A week after the massacre at the Tree of Life synagogue, it is time to draw cold-headed conclusions why such an attack was possible in the first place.
Squirrel Hill was a tragedy, but not a surprise. Squirrel Hill was a massacre, but it was not unexpected to anyone who looks at today’s America through the eyes of a religious or ethnical minority. And while the action itself is imputable to the murderer only, we shall not fail to recognize that oftentimes individual behaviour is reinforced by public inaction. President Trump has never pointed his fingers against the Jews, he has never demonstrated hostility against neither the State of Israel, displaying instead warm feelings to members of the Jewish communities. Trump is not to blame for anti-Semitism, he was never the cause nor a supporter of it. What he is, is a facilitator. To understand this concept it is necessary to look at the distinctive traits of anti-Semitic behaviour in society. Rarely, individuals who display anti-Semitism do not support other forms of racial hatred. Anti-black, anti-Muslim, anti-LGBTQ+ and other denominations are more so than not found together in individuals showing one of them. More than anything, it is the branding of ‘anti-diversity’ that encompasses all sectors of the intolerant modern society. The disgust for multiculturalism, multilingualism, ethnic diversity and sexual proclivities: all are but one. And they reinforce each other.
The Trump administration’s attacks against Latino communities, branding of immigrants as inherent criminals, disparage of the disabled, and use of swear words to describe other continents (i.e Africa) are nothing but incentives for self-righteous groups and individuals in society to use this complacency to their advantage. If the President of the United States of America, arguably the most powerful person in the world, is allowed to use denigratory language against those who are different than us, the common citizen will always believe that they have a right to vigilante justice, and to pursue their self-serving interests as they see them fit, against diversity, religious or social it might be. On the other side stand those who claim that the politicisation of tragedies is as immoral as the tragedy itself. They are not mistaken. Yet, we shall draw a distinction between politicising a tragedy and internalising its meaning. Politicising refers to the act of using a certain occurrence for, indeed, political purposes. Such would be the case of free-riding on people’s deaths, pointing fingers left and right, trying to “score election points”. It is dangerously close to internalising the tragedy, but they are not the same.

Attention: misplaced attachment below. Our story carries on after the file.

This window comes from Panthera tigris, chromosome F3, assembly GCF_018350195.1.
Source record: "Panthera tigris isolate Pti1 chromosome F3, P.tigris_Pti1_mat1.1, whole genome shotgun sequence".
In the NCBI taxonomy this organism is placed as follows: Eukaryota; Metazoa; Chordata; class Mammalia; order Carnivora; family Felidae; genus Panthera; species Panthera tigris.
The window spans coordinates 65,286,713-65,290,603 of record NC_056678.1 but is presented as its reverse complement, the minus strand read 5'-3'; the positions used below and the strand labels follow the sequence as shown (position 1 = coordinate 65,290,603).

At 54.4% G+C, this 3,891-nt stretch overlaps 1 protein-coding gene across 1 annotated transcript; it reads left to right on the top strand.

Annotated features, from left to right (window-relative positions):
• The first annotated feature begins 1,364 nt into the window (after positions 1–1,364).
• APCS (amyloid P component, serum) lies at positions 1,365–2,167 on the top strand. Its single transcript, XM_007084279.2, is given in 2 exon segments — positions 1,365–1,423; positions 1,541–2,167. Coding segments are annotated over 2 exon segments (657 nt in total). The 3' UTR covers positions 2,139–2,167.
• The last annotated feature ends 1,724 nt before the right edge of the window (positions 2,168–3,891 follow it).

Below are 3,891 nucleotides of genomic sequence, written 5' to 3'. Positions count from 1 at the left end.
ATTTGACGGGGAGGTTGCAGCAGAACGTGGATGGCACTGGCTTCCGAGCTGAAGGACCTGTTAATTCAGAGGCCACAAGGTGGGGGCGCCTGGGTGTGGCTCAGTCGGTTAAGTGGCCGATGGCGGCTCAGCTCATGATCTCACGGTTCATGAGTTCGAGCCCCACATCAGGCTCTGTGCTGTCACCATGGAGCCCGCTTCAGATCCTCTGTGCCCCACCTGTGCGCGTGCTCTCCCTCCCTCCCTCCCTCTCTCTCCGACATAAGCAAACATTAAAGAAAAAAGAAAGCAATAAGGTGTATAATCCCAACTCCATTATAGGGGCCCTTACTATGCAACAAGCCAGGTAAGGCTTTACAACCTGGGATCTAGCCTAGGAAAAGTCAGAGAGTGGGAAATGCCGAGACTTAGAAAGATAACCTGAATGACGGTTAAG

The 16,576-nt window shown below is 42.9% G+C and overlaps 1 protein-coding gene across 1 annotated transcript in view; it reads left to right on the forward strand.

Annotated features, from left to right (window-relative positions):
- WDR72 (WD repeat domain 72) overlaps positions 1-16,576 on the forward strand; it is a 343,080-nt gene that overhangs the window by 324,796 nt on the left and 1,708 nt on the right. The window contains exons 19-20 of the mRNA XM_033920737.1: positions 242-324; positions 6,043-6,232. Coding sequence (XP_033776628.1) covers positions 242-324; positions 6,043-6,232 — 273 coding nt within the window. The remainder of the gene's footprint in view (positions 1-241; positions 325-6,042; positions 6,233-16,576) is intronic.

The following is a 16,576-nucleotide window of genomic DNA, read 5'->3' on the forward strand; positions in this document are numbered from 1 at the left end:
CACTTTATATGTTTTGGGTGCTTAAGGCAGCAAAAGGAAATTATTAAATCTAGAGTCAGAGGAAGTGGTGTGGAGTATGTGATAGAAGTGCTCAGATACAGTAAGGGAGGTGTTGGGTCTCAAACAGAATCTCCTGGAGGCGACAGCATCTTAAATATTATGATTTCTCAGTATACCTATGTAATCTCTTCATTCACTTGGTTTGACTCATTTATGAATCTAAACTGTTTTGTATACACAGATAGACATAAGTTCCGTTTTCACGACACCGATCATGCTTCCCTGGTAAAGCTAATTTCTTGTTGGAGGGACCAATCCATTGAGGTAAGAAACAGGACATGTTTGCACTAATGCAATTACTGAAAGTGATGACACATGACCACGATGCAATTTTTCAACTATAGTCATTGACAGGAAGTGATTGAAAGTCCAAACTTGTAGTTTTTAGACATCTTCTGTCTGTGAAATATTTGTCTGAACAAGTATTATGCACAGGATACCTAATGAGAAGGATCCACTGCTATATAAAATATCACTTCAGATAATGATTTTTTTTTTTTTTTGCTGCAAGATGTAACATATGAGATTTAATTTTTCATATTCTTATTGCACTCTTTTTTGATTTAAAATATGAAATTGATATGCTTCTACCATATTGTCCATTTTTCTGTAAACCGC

On the contrary, in wake of the attack on the Tree of Life synagogue, yes, we shall come together. But coming together in unity does not equal forgetting the reasons why an attack on one of us, which is indeed an attack on all of us, happened. Coming together in unity signifies using our collective power and our collective voice to prevent similar attacks from happening again, being against us or any other minority group in society. Understanding the massacre at the Tree of Life synagogue implies taking our time to reflect on what causes made so possible – an indulgent social discourse, as well as negative examples set by public figures of any background. Rabbi Rachel Gartner, chief Rabbi of Georgetown University, stated in the week following the attack that because of the Jews’ troubled past of being isolated in society for being different, American Jews more than anyone else have taken upon themselves the burden of fostering an inclusive society for all. The Jewish history of a persecuted, excluded, condemned people should serve to us as a lesson for our outlook to tomorrow’s world. It should foster our search for a tolerant public discourse, the creation of a modern society in which the mere contemplation of committing a racially-motivated attack is not allowed. If one lesson is to be drawn from last Shabbat’s murder, it is the following: as long as one of us is targeted, we can rest assured that all of us are in danger. Thus, yes, let us unite. Let us call for unity – Jews, Muslims, African-Americans, immigrants and natives of the world. But let us not waste the power that our collective voice has: let us use our unity to shout for freedom, for responsibility, for equality, and for tolerance. Because if we remain silent, hate reinforces hate, reinforces hate.